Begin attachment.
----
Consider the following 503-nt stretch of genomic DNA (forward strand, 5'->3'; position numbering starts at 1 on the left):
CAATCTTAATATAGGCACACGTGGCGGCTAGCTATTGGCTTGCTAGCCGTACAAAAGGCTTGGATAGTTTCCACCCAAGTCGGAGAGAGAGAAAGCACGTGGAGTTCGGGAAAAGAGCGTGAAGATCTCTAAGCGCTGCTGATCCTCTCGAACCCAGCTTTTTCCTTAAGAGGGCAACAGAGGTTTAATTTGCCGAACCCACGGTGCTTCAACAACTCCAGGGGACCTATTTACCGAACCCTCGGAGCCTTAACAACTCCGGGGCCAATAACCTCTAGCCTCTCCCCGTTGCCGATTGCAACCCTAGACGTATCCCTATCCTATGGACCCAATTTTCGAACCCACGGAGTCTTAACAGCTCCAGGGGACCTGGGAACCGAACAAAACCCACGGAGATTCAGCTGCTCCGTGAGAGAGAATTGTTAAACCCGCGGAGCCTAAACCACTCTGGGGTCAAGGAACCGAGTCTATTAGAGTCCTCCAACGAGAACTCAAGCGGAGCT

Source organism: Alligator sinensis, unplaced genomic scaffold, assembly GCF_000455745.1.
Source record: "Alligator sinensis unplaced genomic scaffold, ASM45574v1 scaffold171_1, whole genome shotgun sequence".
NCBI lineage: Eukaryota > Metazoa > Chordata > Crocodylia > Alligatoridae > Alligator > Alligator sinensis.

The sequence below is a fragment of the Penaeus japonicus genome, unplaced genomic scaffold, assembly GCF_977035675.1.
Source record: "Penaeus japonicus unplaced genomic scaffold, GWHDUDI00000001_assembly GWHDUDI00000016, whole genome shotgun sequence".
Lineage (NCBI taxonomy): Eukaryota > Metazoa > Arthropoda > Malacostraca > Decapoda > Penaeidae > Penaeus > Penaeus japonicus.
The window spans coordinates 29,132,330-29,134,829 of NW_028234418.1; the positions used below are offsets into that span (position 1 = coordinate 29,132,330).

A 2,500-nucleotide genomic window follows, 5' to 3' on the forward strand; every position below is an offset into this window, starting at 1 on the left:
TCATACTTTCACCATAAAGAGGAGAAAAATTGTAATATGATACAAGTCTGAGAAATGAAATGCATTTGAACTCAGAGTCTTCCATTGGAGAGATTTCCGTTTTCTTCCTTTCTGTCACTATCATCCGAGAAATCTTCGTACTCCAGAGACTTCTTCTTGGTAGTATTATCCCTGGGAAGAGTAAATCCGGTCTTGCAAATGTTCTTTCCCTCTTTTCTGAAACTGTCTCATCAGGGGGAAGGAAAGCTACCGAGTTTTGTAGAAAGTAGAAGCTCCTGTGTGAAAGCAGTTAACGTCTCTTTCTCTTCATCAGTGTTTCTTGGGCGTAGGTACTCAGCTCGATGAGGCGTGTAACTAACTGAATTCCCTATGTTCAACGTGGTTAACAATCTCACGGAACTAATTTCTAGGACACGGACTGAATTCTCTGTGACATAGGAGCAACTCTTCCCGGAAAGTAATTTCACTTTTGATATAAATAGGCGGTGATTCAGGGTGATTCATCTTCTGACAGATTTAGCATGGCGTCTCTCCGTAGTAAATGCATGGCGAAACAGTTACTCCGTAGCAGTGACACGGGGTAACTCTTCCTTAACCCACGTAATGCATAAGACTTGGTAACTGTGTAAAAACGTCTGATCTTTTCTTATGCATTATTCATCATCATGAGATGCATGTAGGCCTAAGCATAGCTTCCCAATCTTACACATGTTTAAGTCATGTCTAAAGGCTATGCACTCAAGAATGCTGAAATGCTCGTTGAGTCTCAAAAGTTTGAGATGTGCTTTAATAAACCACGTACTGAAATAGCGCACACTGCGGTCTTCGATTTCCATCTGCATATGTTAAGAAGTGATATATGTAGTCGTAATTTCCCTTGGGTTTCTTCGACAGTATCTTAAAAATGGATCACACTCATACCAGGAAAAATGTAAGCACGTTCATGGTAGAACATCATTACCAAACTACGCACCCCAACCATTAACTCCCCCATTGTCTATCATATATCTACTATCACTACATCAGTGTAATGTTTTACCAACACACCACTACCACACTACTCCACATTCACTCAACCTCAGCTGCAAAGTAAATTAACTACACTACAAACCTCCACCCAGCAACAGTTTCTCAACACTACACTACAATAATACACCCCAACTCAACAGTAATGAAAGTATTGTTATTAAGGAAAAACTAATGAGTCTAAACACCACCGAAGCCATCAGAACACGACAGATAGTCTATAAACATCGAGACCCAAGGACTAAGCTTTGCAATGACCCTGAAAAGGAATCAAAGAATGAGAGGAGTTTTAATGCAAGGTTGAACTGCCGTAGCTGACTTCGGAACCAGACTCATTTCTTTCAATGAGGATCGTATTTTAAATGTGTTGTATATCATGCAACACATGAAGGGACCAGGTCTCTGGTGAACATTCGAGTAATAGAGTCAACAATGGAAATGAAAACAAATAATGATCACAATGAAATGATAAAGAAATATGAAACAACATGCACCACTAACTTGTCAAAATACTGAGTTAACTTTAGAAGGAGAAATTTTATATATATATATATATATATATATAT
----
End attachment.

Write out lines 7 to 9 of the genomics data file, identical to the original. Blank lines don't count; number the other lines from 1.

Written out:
Source record: "Penaeus japonicus unplaced genomic scaffold, GWHDUDI00000001_assembly GWHDUDI00000016, whole genome shotgun sequence".
Lineage (NCBI taxonomy): Eukaryota > Metazoa > Arthropoda > Malacostraca > Decapoda > Penaeidae > Penaeus > Penaeus japonicus.
The window spans coordinates 29,132,330-29,134,829 of NW_028234418.1; the positions used below are offsets into that span (position 1 = coordinate 29,132,330).